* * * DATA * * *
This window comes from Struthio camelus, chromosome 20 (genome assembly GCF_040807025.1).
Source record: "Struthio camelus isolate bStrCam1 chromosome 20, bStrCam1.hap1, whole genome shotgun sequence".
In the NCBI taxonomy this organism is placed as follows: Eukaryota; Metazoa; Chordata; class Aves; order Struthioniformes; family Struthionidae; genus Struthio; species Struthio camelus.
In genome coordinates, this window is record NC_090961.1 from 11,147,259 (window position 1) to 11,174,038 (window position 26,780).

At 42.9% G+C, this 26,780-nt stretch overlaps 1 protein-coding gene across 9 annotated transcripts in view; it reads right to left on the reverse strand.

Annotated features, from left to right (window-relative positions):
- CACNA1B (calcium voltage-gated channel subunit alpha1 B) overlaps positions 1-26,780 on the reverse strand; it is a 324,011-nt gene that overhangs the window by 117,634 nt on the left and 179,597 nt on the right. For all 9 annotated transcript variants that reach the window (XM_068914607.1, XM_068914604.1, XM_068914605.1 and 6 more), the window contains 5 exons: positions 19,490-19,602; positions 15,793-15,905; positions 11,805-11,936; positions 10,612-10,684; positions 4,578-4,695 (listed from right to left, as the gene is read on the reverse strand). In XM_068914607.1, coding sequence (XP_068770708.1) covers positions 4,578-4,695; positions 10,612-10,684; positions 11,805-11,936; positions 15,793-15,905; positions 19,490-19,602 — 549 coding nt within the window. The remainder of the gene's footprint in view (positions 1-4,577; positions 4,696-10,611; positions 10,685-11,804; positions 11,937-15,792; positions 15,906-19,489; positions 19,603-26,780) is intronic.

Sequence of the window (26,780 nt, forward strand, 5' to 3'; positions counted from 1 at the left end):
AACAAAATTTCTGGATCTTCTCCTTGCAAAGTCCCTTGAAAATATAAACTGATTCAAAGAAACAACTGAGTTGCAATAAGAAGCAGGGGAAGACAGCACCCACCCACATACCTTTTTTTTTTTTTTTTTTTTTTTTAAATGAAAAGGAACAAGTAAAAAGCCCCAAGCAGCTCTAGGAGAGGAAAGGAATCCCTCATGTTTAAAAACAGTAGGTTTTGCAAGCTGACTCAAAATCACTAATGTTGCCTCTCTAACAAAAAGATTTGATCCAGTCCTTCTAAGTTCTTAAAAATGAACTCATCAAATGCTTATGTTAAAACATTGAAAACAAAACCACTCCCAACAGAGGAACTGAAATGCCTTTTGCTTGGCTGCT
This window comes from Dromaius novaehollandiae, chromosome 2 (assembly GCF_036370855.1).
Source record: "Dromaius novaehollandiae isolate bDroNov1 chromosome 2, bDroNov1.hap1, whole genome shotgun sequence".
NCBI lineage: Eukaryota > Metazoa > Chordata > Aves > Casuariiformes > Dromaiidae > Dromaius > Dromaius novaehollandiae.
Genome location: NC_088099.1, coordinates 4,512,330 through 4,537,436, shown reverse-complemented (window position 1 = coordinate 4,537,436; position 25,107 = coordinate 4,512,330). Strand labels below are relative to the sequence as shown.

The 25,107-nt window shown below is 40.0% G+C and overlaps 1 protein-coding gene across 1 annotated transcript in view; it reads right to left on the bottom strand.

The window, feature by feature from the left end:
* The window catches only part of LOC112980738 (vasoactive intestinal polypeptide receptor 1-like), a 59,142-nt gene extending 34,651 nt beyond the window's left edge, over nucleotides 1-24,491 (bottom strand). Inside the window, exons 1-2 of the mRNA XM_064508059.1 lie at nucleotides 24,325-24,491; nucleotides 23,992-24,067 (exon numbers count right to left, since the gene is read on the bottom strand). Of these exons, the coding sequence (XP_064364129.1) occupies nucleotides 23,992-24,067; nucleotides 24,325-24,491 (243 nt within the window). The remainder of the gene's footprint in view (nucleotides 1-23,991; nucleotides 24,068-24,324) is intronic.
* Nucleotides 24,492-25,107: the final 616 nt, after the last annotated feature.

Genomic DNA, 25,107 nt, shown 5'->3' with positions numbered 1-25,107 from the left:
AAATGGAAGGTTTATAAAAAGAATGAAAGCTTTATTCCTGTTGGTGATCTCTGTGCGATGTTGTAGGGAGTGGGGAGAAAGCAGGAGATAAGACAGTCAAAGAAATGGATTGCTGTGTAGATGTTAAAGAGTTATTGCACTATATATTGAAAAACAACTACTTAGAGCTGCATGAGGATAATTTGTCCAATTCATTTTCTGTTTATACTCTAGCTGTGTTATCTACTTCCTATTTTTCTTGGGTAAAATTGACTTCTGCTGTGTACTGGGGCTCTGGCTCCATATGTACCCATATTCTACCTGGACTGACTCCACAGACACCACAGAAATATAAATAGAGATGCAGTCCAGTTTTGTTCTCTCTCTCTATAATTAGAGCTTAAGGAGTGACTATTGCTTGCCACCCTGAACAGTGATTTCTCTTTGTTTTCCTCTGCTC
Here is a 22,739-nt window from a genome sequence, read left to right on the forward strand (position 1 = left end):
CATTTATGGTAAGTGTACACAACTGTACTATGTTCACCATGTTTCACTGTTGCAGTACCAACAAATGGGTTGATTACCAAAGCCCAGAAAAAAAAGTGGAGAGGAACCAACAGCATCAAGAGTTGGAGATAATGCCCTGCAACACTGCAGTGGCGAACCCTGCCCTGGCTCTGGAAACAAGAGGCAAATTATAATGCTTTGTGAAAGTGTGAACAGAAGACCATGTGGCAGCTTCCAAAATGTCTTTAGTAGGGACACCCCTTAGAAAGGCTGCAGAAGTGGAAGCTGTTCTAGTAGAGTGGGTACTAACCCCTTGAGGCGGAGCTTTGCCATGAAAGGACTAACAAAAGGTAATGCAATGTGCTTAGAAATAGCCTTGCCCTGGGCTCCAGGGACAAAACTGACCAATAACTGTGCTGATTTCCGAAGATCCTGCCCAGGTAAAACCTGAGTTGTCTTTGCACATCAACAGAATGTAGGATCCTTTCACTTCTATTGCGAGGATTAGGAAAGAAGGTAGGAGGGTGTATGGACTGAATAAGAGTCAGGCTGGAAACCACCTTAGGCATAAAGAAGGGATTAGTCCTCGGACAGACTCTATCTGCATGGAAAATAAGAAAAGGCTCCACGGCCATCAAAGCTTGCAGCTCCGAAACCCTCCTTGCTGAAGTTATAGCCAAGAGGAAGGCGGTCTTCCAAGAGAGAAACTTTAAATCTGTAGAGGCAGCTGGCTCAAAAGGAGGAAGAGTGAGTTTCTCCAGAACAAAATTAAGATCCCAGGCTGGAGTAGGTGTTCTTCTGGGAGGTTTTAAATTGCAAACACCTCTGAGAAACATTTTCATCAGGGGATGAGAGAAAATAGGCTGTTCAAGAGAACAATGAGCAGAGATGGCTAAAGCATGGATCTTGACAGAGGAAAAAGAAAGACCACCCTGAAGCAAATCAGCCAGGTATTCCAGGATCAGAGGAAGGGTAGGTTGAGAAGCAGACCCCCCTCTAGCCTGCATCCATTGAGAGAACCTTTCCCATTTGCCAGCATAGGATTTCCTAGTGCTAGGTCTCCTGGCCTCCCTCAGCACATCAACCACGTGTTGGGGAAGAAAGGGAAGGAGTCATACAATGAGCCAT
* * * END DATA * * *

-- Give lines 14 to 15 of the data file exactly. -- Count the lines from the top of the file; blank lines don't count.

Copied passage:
The 25,107-nt window shown below is 40.0% G+C and overlaps 1 protein-coding gene across 1 annotated transcript in view; it reads right to left on the bottom strand.

The window, feature by feature from the left end: